Carbon monoxide toxicity after lighting coals at a hookah bar

J Med Toxicol. 2014 Sep;10(3):295-8. doi: 10.1007/s13181-013-0368-x.


Introduction: Unintentional non-fire-related (UNFR) carbon monoxide (CO) poisonings continue to account for a significant health and economic burden in the United States. While most of these poisonings are related to faulty central heating or water heaters in private dwellings, less common sources should also be considered when a patient presents with any signs or symptoms suggestive of CO toxicity.

Case report: The authors present a case where a patient was found to have severe CO poisoning, a COHgb level of 33.8 %, after lighting coals for a water pipe called a hookah. The patient was initially unconscious and was found to have electrocardiogram (ECG) changes consistent with cardiac ischemia that resolved following treatment with hyperbaric oxygen therapy.

Discussion: In recent years, hookah bars have gained in popularity, especially in urban areas and around college campuses. This was the first case to identify the potential occupational exposure of employees working at hookah bars to CO. Furthermore, the patient's COHb level of 33.8 % was higher than any previously reported in the literature with exposure via hookah pipe. The practitioner should consider CO poisoning in patients who smoke tobacco via a hookah and consider early hyperbaric oxygen therapy in those experiencing significant symptoms.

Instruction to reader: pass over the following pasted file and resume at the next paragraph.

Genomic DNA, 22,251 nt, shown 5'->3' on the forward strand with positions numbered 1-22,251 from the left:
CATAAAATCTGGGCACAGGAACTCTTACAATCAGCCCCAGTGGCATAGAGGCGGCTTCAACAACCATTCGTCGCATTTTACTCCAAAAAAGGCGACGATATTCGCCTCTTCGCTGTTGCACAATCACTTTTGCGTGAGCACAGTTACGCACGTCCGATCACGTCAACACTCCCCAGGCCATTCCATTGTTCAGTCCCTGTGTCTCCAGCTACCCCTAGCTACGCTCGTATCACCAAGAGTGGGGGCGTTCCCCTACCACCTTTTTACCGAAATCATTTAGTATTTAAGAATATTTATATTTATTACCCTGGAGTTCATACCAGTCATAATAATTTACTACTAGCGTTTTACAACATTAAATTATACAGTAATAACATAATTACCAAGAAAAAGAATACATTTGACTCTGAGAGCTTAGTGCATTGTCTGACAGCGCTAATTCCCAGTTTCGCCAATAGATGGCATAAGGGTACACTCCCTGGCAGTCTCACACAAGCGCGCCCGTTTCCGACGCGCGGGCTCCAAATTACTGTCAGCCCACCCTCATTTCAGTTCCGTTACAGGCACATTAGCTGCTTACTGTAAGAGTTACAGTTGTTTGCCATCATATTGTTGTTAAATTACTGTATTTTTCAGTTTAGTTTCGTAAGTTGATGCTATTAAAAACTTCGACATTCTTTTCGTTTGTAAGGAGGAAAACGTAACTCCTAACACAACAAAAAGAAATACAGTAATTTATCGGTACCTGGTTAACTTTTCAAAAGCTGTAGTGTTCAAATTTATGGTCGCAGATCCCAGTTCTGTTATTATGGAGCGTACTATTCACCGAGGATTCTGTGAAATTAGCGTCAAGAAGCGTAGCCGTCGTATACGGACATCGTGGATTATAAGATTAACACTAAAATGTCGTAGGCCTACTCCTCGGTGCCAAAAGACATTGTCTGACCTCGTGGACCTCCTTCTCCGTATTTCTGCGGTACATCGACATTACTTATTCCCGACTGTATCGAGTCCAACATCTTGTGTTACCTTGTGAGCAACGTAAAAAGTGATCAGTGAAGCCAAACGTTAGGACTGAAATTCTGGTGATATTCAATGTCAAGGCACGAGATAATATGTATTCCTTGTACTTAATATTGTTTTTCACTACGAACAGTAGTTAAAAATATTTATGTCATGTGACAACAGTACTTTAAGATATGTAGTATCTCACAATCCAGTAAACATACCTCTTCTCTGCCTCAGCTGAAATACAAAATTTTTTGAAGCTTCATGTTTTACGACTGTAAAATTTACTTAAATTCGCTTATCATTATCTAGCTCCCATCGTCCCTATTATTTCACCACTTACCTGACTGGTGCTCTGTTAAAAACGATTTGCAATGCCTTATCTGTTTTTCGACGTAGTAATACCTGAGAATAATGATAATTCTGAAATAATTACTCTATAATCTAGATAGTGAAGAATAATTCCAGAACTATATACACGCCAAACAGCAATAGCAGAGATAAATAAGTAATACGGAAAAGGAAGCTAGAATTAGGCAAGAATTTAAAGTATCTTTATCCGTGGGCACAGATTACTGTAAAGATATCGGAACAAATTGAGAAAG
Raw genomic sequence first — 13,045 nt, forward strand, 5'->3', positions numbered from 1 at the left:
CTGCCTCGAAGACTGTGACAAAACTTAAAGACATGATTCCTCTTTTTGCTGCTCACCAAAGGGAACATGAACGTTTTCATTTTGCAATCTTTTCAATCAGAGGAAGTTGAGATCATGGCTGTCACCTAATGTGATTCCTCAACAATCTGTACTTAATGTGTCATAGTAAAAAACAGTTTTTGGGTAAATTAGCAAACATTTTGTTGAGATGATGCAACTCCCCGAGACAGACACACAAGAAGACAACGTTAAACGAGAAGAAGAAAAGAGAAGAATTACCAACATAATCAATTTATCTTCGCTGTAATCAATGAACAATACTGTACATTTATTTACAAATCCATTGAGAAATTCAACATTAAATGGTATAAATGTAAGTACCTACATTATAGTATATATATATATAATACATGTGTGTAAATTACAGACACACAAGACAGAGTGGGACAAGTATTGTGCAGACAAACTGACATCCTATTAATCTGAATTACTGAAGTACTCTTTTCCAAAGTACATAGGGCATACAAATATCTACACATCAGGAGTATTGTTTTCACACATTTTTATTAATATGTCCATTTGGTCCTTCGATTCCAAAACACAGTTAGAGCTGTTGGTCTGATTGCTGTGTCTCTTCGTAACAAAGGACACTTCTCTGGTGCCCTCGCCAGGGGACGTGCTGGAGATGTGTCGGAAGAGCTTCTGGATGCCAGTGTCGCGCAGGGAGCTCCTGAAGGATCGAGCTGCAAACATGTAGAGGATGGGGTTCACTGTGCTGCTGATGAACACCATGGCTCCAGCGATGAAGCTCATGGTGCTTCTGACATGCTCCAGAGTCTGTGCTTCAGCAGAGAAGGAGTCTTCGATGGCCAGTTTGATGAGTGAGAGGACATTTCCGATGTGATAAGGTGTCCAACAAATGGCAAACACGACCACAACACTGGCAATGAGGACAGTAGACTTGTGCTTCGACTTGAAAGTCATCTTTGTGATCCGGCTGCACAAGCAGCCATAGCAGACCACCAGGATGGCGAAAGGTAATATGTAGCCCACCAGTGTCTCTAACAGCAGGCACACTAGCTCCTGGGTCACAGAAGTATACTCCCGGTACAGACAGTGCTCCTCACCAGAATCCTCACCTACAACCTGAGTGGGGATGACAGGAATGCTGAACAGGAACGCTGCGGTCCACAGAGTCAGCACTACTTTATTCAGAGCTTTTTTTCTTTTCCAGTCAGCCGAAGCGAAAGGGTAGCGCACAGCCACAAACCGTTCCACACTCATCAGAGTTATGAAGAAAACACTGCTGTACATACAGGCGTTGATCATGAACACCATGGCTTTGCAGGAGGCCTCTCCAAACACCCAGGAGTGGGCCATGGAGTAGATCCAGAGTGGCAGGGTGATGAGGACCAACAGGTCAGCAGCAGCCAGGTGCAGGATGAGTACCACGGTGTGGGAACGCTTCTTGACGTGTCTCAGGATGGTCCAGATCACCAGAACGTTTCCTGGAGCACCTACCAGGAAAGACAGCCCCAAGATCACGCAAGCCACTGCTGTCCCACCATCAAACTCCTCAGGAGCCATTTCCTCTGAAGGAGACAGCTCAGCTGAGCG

Publication types

  • Case Reports

MeSH terms

  • Adult
  • Carbon Monoxide / toxicity*
  • Carboxyhemoglobin / analysis
  • Coal*
  • Electrocardiography
  • Humans
  • Hyperbaric Oxygenation
  • Male


  • Coal
  • Carbon Monoxide
  • Carboxyhemoglobin